The slow death of Australian slang?

There was a recent flurry of Australian media interest in the wake of the publication of a new edition of the Dictionary of Contemporary Slang, edited by Tony Thorne. Thorne only added a small number of new Australian slang termsto the new edition: ‘ort’, buttocks; ‘tockley’, penis; and ‘unit’, defined as a bogan. The apparent lack of new Australian slang terms was a cause of some anxiety: did it indicate we were losing our famed linguistic inventiveness? Was it a sign of our maturing as a nation? Or did it mean that Americanisms had finally taken over our language?

Australians have a long history of anxiety about their language. In the late nineteenth and early twentieth centuries, concerns were often expressed about the accent (sometimes described as the ‘colonial twang’). In an 1893 speech to the Methodist Ladies’ College, for example, Victorian Chief Justice John Madden instructed young Australians to ‘pronounce the English vowels as they were intended’. The accent would continue to be controversial until well into the twentieth century, with an accent closer to British Received Pronunciation for many years being the preferred sound for radio and television.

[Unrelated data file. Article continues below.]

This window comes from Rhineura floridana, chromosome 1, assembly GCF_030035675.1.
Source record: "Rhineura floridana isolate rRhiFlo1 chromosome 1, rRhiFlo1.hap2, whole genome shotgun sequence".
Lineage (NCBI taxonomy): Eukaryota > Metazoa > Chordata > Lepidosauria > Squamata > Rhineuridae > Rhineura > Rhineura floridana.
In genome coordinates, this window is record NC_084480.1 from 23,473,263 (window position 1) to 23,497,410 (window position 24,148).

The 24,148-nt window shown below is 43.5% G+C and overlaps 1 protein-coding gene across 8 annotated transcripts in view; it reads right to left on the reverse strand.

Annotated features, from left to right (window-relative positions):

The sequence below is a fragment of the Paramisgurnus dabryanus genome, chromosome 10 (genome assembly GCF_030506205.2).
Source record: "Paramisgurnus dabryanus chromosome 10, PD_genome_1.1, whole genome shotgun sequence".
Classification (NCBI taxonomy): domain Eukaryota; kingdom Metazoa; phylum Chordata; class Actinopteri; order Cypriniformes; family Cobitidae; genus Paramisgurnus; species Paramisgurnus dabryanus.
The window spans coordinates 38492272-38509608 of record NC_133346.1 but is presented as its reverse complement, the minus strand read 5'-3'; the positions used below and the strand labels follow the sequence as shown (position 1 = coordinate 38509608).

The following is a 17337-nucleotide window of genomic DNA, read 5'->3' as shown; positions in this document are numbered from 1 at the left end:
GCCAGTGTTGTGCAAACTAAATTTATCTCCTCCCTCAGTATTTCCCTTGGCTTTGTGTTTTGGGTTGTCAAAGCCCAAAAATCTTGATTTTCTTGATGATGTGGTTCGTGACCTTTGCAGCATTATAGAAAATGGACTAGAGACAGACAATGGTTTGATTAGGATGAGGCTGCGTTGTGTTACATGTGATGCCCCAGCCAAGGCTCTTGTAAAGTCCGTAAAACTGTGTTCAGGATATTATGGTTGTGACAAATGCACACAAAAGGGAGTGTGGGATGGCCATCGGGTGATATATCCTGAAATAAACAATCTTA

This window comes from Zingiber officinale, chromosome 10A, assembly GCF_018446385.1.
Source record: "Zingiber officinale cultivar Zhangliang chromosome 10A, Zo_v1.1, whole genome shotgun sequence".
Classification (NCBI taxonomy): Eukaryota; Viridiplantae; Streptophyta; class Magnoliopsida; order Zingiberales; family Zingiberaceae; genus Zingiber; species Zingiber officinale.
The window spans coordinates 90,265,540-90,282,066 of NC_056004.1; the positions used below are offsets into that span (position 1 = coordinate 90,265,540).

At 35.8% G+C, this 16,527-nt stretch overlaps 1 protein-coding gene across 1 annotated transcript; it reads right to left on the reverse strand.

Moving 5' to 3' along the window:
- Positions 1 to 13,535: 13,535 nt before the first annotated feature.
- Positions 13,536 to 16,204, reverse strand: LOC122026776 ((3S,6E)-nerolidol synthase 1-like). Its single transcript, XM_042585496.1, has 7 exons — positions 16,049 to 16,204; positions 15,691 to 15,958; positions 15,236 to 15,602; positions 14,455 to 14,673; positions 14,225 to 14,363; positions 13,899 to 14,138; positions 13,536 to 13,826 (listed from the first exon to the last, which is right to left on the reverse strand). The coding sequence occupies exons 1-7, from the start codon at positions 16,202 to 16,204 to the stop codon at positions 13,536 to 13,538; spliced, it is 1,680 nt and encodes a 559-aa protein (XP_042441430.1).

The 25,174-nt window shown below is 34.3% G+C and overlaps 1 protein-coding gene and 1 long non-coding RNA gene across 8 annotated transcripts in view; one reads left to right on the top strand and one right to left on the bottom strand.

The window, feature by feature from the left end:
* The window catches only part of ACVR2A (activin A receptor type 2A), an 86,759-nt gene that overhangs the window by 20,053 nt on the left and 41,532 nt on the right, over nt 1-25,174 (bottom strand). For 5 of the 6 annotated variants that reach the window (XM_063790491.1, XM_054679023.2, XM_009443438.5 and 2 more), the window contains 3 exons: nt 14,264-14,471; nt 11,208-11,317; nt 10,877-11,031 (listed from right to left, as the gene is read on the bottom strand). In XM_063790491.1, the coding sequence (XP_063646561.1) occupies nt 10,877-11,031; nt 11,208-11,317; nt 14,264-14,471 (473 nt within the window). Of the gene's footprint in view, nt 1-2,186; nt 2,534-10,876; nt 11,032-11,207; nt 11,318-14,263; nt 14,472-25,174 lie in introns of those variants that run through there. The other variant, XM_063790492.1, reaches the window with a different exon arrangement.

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Published in August 2014 no. 363
Amanda Laugesen

Amanda Laugesen

Amanda Laugesen is a historian, lexicographer, and Director of the Australian National Dictionary Centre (ANDC), Australian National University. She is the author of several books and many articles on aspects of Australian and US History. Her book on Australian soldier slang of World War I is due out from Oxford University Press later this year. The ANDC researches Australian English, edits Australia’s Oxford Dictionaries, and blogs regularly at This is the first in a new series of bimonthly columns on language.